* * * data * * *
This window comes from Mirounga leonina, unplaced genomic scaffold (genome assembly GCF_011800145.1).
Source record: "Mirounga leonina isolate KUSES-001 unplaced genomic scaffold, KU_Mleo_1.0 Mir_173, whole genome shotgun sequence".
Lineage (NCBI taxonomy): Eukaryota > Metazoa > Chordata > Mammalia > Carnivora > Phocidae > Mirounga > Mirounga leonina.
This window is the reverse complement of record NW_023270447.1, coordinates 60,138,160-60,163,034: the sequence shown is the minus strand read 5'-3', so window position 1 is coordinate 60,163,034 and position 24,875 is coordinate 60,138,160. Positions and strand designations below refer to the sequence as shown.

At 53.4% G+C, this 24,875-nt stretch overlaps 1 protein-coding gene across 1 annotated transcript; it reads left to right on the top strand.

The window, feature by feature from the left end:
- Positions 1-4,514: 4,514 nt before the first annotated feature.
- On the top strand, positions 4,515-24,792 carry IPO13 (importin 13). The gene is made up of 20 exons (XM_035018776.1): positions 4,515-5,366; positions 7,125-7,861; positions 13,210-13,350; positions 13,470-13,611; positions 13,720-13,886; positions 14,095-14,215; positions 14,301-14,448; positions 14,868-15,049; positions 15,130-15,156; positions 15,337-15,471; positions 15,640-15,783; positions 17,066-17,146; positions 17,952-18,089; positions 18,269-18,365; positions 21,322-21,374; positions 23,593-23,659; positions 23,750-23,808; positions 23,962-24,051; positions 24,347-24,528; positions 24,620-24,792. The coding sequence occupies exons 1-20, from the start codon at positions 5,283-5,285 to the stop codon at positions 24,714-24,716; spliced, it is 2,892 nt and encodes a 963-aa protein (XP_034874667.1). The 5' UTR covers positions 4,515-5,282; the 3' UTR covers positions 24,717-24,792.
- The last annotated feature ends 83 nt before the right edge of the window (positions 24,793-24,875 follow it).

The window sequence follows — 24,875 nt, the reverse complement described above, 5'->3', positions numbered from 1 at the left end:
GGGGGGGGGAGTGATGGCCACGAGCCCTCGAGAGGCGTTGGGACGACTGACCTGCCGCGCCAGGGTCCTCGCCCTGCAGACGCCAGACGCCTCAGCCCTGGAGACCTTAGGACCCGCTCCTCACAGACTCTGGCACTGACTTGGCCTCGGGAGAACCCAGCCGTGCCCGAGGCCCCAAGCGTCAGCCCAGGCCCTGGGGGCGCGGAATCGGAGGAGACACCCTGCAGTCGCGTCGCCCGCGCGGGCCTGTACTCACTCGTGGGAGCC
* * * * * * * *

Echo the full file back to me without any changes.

This window comes from Mirounga leonina, unplaced genomic scaffold (genome assembly GCF_011800145.1).
Source record: "Mirounga leonina isolate KUSES-001 unplaced genomic scaffold, KU_Mleo_1.0 Mir_173, whole genome shotgun sequence".
Lineage (NCBI taxonomy): Eukaryota > Metazoa > Chordata > Mammalia > Carnivora > Phocidae > Mirounga > Mirounga leonina.
This window is the reverse complement of record NW_023270447.1, coordinates 60,138,160-60,163,034: the sequence shown is the minus strand read 5'-3', so window position 1 is coordinate 60,163,034 and position 24,875 is coordinate 60,138,160. Positions and strand designations below refer to the sequence as shown.

At 53.4% G+C, this 24,875-nt stretch overlaps 1 protein-coding gene across 1 annotated transcript; it reads left to right on the top strand.

The window, feature by feature from the left end:
- Positions 1-4,514: 4,514 nt before the first annotated feature.
- On the top strand, positions 4,515-24,792 carry IPO13 (importin 13). The gene is made up of 20 exons (XM_035018776.1): positions 4,515-5,366; positions 7,125-7,861; positions 13,210-13,350; positions 13,470-13,611; positions 13,720-13,886; positions 14,095-14,215; positions 14,301-14,448; positions 14,868-15,049; positions 15,130-15,156; positions 15,337-15,471; positions 15,640-15,783; positions 17,066-17,146; positions 17,952-18,089; positions 18,269-18,365; positions 21,322-21,374; positions 23,593-23,659; positions 23,750-23,808; positions 23,962-24,051; positions 24,347-24,528; positions 24,620-24,792. The coding sequence occupies exons 1-20, from the start codon at positions 5,283-5,285 to the stop codon at positions 24,714-24,716; spliced, it is 2,892 nt and encodes a 963-aa protein (XP_034874667.1). The 5' UTR covers positions 4,515-5,282; the 3' UTR covers positions 24,717-24,792.
- The last annotated feature ends 83 nt before the right edge of the window (positions 24,793-24,875 follow it).

The window sequence follows — 24,875 nt, the reverse complement described above, 5'->3', positions numbered from 1 at the left end:
GGGGGGGGGAGTGATGGCCACGAGCCCTCGAGAGGCGTTGGGACGACTGACCTGCCGCGCCAGGGTCCTCGCCCTGCAGACGCCAGACGCCTCAGCCCTGGAGACCTTAGGACCCGCTCCTCACAGACTCTGGCACTGACTTGGCCTCGGGAGAACCCAGCCGTGCCCGAGGCCCCAAGCGTCAGCCCAGGCCCTGGGGGCGCGGAATCGGAGGAGACACCCTGCAGTCGCGTCGCCCGCGCGGGCCTGTACTCACTCGTGGGAGCC